25 Facts About Hummingbirds

Nest by Airstream
  1. Let’s get the science out of the way first: Hummingbirds are in the taxonomical family Trochilidae, within which there are upwards of 340 species. There are nine main groupings (the zoological term is clades): Topazes, Hermits, Mangoes, Brilliants, Coquettes, Patagonia, Mountain Gems, Bees, and Emeralds.
  2. The majority of hummingbird species reside in the tropical regions of Central and South America, but they can be found all the way from Alaska to the tip of Tierra del Fuego. Most northern species migrate south and many southern hemisphere species head north during their winters.
  3. They are the smallest of all birds, with most growing to between 3 and 5 inches. The smallest hummingbird is the bee hummingbird of Cuba, which only grows to 2.25 inches. It is the smallest known bird on earth.
  4. Speaking of size, the tiny bee hummingbird weighs only 2 grams. The ruby-throated hummingbird – one of the most common species in the United States – averages 3 grams. For comparison, a nickel weighs only 4.5 grams.
  5. The hummingbird gets its name from the fact that its wings make a distinctive humming sound when they flap. Some species can flap their wings more than 80 times a second.
  6. Talk about speedy! The fastest hummingbirds can fly upwards of 30 mph, and can dive at speeds fasters than 50 mph.
  7. Fueling that incredible motion is an incredibly high metabolism. Hummingbirds drink tremendous amounts of flower nectar – sometimes up to half their body weight every day. Divide your own weight in half and imagine drinking that many pounds of juice every day!
  8. Nectar isn’t the only thing hummingbirds consume. They also eat a variety of small insects like gnats, fruit flies, and aphids.
  9. You might think a hummingbird’s beak would act like a straw to suck up all that nectar, but you’d be wrong. Hummingbirds actually lap up the nectar with their long, brushy tongues – ten to fifteen licks per second! Each species of hummingbird has a beak specifically evolved to match the specific curve of a particular species of flower.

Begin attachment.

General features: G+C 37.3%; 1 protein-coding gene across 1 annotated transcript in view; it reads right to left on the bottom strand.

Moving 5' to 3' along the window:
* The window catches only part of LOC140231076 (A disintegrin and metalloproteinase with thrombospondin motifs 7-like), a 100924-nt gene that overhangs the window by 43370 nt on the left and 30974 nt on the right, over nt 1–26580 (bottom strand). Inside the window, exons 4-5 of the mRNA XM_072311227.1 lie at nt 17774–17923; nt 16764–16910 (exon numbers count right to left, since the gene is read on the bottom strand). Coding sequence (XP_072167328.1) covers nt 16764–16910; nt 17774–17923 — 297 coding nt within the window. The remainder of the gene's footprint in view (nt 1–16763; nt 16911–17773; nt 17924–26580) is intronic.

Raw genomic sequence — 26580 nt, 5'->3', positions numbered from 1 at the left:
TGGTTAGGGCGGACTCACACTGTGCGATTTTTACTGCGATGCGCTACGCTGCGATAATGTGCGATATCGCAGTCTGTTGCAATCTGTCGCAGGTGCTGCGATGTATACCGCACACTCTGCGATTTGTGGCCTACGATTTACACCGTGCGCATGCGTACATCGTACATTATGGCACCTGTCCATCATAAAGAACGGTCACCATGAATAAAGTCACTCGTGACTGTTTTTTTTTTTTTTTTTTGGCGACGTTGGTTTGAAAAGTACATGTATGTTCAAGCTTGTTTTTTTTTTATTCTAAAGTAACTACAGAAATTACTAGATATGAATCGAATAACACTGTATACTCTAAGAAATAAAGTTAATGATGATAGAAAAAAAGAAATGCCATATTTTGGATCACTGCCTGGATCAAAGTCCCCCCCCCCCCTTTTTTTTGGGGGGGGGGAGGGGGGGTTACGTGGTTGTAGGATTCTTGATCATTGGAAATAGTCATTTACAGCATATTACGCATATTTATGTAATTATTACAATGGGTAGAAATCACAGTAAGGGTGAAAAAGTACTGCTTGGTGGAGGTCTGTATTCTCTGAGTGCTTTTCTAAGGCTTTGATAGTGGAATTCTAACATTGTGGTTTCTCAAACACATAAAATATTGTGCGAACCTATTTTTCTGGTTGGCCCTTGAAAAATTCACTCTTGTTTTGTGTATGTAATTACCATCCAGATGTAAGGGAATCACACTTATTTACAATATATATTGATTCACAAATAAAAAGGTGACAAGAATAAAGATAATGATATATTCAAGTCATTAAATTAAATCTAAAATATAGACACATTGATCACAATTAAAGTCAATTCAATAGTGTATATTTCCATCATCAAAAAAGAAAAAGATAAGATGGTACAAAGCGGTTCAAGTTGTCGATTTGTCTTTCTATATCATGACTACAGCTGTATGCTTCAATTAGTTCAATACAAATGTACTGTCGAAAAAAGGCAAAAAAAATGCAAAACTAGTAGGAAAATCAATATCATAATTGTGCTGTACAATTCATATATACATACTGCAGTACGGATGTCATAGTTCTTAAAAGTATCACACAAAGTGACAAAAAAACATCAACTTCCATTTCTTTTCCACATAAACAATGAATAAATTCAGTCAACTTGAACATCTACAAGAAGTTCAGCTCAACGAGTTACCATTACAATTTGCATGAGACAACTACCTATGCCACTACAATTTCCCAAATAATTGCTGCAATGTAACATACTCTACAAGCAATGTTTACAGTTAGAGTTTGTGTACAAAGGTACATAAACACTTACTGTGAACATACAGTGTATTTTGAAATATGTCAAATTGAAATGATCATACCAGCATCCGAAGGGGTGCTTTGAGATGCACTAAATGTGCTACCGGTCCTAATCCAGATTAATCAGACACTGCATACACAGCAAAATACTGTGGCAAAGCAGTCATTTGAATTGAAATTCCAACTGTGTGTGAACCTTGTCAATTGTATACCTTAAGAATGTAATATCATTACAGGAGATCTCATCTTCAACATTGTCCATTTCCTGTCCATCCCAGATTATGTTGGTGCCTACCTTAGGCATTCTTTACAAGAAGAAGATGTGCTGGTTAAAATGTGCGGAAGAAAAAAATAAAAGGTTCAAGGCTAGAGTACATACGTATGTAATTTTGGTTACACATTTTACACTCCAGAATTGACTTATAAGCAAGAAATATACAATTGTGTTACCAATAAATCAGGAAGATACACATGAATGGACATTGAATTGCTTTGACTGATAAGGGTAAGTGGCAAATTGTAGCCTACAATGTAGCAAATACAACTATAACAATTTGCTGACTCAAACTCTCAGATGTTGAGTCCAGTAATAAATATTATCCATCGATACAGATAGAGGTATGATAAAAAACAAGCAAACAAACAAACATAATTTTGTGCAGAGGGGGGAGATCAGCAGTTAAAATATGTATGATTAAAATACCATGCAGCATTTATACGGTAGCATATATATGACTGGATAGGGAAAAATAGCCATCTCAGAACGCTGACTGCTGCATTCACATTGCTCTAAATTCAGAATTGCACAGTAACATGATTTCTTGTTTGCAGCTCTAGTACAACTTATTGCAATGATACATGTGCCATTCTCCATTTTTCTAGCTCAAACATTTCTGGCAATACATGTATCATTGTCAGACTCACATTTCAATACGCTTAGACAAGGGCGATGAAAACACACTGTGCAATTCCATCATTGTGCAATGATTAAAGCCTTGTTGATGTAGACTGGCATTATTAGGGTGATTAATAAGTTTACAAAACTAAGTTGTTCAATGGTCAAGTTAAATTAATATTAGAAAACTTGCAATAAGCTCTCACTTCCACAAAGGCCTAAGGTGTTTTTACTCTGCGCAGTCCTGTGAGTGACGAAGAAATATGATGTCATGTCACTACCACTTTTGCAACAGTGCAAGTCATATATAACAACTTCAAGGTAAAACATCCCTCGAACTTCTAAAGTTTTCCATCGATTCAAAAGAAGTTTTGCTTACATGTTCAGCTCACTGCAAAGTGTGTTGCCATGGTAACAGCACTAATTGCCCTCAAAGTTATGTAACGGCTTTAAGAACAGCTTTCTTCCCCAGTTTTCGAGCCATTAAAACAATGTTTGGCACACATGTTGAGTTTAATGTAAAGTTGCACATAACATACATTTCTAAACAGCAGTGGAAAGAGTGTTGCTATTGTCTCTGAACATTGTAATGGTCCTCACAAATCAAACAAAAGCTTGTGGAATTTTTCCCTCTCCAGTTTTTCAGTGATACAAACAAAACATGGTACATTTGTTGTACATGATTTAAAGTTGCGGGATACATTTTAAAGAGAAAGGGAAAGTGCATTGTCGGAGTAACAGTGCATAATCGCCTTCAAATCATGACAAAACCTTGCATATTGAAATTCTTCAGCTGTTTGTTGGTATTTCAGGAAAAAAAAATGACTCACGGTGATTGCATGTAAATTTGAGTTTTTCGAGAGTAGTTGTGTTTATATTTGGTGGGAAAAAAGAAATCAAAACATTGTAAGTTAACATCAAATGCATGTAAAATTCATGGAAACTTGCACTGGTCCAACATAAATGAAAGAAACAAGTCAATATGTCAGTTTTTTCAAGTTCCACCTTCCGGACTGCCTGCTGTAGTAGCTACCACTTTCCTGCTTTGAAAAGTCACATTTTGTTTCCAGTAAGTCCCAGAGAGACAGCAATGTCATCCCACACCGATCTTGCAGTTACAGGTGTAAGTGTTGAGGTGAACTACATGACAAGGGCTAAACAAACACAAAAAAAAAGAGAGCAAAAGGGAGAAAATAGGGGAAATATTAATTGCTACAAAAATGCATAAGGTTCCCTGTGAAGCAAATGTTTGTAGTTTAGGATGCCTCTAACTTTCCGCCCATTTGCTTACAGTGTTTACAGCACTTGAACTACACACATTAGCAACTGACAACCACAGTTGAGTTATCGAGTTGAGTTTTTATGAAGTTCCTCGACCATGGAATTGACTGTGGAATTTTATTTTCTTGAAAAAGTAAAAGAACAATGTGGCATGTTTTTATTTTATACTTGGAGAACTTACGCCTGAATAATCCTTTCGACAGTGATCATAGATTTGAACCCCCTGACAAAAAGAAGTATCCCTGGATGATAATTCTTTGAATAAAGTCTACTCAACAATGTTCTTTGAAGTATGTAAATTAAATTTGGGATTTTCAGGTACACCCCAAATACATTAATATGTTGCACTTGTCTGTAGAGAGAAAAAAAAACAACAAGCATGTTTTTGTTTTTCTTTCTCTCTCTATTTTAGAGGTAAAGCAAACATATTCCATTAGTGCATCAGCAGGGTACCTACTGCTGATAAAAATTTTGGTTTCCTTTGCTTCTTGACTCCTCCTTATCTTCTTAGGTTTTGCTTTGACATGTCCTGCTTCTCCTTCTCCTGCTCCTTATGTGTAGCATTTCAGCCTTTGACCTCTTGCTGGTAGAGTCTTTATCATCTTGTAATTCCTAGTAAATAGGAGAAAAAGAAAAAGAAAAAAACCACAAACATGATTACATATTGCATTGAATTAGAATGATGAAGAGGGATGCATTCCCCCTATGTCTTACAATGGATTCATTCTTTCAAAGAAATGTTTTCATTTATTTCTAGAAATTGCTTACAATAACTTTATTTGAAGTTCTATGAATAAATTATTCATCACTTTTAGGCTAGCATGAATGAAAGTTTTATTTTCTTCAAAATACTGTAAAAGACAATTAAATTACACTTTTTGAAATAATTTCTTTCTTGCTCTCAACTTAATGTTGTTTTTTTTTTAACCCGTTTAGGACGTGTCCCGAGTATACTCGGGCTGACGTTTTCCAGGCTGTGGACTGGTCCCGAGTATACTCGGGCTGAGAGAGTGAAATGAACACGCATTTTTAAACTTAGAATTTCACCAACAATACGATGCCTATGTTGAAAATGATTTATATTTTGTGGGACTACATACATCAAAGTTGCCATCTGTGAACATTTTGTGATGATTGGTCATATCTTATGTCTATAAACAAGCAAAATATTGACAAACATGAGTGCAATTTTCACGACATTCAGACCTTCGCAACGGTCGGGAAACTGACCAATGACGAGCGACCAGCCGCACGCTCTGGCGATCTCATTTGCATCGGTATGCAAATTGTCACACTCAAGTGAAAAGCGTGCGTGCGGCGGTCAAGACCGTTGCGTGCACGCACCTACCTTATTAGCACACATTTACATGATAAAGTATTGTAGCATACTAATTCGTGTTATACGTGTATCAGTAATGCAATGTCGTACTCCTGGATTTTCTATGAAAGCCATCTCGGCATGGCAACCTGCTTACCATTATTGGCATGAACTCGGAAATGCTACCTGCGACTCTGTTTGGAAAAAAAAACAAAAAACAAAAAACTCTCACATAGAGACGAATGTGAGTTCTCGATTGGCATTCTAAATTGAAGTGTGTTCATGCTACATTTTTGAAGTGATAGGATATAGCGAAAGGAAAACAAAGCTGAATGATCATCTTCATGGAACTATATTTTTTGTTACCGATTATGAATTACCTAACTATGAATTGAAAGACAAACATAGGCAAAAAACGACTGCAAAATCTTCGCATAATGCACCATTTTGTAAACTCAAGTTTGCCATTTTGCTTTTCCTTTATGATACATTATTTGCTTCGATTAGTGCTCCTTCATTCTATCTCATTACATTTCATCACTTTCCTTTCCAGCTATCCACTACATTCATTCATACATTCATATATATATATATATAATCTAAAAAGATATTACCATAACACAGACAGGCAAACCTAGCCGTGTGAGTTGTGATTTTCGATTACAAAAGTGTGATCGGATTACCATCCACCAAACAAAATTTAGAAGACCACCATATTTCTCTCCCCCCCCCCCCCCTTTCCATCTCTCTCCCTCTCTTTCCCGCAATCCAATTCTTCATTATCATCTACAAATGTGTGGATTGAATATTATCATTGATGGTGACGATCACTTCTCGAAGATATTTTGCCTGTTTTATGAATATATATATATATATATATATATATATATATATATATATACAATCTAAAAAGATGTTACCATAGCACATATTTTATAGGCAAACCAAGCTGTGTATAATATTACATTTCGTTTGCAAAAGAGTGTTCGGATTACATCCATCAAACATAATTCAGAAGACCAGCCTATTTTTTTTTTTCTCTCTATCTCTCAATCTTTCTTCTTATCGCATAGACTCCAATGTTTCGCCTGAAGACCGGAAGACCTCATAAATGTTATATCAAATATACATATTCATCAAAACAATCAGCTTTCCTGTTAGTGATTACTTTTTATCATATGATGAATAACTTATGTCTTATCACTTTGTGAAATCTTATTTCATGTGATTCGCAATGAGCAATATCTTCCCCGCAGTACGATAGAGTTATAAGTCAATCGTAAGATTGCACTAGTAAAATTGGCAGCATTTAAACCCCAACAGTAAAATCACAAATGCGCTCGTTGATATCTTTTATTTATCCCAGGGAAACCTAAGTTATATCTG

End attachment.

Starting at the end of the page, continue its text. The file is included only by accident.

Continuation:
10. Up, down, left, right, forwards, backwards – hummingbirds can fly in any direction. Even upside down!
  11. While hummingbirds are capable of acrobatic flight, they are unable to walk or hop. Their feet have evolved to grip and perch, and are incredibly light so they can fly with ease.
  12. A human being’s average heart rate is 60 to 100 beats per minute. By contrast, the average hummingbird heart beats 1,200 times every minute!
  13. Hummingbird flight isn’t just acrobatic. They are also marathon fliers, with some migrating up to 3,000 miles from their summer homes to winter habitats. The rufous hummingbird’s migration is the longest, from Alaska to Mexico, while the ruby-throated hummingbird makes a daring, 500-mile, non-stop crossing of the Gulf of Mexico twice a year.
  14. Many hummingbirds perish during their first, delicate year of life. But if they survive that early tumult, they can live a decade or more. Most hummingbirds live three to five years.
  15. Hummingbird nests – as opposed to Nest by Airstream (haha…sorry, couldn’t resist) – can be as small as a walnut. Amazingly, hummingbirds use spider silk and lichen in their nest construction, allowing the nest to expand as the babies grow. For our Nest, Airstream needed something a little stronger than spider silk. We went with fiberglass.
  16. Two eggs are laid in the nest, each smaller than a jellybean. The mother hummingbird incubates the eggs for 14 to 23 days.
  17. When not flying, a hummingbird’s lungs pump an average of 250 breaths every minute.
  18. Vibrant color is a hummingbird hallmark. Some of that bright coloration comes from pigment in the feathers. But many hummingbirds also feature iridescent coloring due to the prism-like cells in their feathers that splits the light and gives it that shiny sheen.
  19. A distinct adaptation to their environment means that habitat loss is the main threat to hummingbirds.
  20. There are no hummingbirds in Europe, Africa, Asia, Australia, or Antarctica. They are confined to the Western Hemisphere.
  21. Hummingbirds are incredibly territorial and will defend their food sources against bigger birds like jays, crows, and even hawks.
  22. The ancient Aztecs worshipped the god Huitzilopochtli, who was depicted as a hummingbird.
  23. The hummingbird is featured on the coins of Trinidad & Tobago.
  24. If you want to attract hummingbirds to your home feeder, a mixture of one part sugar and four parts water works well.
  25. Some hummingbirds suffer from a serious case of kleptomania and are unable to refrain from stealing a Nest by Airstream when searching for a new place to relax. (e.g. Dave the hummingbird)